Last updateThu, 06 May 2021 8pm


Misconceptions Regarding Control and Isolation Valve Standards

All on/off isolation valve standards are not created equal and cannot be applied unilaterally to all valves. This article references two types of valves: 1. Control valves, which are defined as manipulating a flowing fluid to keep process variables as close as possible to the desired set point; and 2. Isolation or shutoff valves, which have one primary function—to provide tight shutoff to ensure fluids don’t pass downstream.

There are several different standards organizations across process industries, some of the common ones are: API, ASME, ISO, MSS, EN, BS and JIS. Each of these standards will vary with defined criteria and many will defer to other standards for components of a valve’s design such as wall thickness, fire ratings, fugitive emissions or shutoff classifications, to name a few.

High-Pressure Test Enclosures for Valve Assemblies

As drilling operations explore ever greater depths and pressures, operating pressures for new valve assemblies are going beyond traditional limits. The service-duty requirements for new valve designs push the limits of material strengths, in what can be a highly-corrosive and challenging environment. Some testing requirements may reach 50,000 psi (3450 bar) working pressure or higher, with a 1.5 safety factor. Adding to these requirements are new American Petroleum Institute recommendations for testing components under API 598, RP591 and others.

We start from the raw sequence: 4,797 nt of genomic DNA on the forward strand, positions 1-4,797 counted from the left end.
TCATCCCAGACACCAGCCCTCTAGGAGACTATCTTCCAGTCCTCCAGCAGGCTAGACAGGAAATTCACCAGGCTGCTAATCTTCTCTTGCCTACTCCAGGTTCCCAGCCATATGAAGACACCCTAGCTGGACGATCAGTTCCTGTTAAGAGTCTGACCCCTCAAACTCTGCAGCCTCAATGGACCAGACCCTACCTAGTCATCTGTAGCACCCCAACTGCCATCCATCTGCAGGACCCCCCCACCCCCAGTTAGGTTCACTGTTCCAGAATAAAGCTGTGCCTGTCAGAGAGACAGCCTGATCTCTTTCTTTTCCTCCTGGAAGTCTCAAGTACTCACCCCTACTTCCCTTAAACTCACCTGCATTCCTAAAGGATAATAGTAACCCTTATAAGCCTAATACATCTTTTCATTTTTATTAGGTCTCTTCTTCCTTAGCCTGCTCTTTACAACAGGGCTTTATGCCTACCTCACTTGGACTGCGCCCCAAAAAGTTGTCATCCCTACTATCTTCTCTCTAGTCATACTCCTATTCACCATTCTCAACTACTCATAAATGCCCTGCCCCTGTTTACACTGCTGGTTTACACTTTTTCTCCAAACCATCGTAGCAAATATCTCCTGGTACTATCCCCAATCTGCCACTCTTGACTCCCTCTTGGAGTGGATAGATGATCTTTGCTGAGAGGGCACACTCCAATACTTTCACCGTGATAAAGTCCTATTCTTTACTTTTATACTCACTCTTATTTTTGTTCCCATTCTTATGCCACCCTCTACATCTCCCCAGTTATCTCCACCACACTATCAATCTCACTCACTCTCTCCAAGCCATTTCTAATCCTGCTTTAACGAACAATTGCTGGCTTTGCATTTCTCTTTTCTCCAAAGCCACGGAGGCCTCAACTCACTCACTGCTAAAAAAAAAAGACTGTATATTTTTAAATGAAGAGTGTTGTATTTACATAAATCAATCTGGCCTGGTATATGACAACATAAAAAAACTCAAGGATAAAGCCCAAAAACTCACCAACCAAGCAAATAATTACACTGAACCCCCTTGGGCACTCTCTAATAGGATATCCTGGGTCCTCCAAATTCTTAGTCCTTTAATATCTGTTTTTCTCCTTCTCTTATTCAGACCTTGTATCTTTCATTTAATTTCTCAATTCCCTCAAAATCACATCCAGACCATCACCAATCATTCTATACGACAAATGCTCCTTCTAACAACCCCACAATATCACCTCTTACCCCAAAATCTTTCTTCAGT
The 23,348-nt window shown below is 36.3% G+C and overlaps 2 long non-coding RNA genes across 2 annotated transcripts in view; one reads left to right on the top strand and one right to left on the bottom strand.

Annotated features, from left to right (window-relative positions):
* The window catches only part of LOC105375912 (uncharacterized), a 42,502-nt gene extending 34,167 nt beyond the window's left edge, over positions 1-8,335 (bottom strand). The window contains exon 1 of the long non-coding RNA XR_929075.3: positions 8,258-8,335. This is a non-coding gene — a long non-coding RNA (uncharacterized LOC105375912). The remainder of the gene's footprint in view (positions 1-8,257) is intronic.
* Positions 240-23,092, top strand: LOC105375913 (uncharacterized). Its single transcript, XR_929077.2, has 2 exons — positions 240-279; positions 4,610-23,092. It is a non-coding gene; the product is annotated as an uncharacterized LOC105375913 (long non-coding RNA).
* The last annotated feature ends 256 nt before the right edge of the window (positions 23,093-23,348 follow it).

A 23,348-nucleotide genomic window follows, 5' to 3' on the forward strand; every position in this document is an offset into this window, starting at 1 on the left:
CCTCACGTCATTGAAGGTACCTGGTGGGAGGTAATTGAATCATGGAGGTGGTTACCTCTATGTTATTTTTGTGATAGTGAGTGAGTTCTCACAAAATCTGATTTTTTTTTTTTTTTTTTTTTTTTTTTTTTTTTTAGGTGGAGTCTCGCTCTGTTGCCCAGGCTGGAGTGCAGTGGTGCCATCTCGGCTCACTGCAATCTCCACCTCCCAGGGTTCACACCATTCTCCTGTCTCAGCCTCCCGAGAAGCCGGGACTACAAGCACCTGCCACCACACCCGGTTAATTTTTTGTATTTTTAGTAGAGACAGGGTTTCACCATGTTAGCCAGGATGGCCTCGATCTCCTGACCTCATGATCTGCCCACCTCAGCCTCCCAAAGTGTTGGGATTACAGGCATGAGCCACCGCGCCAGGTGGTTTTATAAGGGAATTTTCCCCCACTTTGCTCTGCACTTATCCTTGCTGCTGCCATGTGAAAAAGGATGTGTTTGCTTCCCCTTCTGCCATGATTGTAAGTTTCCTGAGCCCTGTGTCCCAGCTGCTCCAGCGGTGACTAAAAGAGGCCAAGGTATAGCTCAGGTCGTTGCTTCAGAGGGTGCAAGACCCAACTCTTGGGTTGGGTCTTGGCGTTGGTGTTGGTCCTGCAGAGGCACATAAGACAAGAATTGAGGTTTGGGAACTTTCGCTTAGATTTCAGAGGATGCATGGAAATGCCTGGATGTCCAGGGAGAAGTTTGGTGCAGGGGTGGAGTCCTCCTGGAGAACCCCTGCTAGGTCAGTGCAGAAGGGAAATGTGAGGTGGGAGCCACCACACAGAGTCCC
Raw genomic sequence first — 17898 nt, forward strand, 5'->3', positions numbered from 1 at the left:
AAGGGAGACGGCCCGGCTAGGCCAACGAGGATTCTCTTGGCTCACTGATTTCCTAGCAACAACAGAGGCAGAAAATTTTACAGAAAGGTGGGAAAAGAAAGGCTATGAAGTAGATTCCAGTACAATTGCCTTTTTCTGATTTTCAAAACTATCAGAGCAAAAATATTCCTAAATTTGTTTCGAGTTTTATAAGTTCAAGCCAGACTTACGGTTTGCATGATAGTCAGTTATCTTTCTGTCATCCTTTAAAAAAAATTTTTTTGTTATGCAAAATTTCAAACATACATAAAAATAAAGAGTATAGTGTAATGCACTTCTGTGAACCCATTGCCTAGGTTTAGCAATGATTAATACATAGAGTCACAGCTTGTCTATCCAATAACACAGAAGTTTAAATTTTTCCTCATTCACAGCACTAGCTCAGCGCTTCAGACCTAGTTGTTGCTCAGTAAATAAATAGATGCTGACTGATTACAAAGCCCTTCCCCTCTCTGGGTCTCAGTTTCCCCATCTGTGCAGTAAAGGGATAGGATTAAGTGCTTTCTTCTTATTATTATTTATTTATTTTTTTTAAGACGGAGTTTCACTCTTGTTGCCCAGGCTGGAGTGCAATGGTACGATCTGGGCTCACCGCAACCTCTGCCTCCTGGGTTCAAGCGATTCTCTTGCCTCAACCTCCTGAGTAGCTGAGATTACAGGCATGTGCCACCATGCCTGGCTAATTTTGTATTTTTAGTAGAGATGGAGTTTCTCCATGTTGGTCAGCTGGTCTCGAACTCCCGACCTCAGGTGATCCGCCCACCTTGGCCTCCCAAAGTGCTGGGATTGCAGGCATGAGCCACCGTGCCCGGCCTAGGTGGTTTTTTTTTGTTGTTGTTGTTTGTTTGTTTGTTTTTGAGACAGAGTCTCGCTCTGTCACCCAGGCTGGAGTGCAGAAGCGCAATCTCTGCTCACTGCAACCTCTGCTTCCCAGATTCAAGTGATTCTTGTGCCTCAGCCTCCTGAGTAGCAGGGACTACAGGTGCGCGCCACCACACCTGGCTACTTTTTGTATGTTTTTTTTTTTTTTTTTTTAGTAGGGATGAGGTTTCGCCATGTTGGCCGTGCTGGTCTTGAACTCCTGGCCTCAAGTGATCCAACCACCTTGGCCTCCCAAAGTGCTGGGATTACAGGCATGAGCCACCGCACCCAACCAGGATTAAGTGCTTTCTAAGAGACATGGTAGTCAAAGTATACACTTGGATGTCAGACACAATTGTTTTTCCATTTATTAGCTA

Intermediate Class Valves, the Forgotten Classification

These days, piping designers use automated systems that default to standard classifications such as pressure classes of 150 to 2500 for valves and associated equipment. The identification and use of an intermediate class would require a manual intervention by the designer, and the creation of a specific project level piping class. However, the cost savings can be significant.

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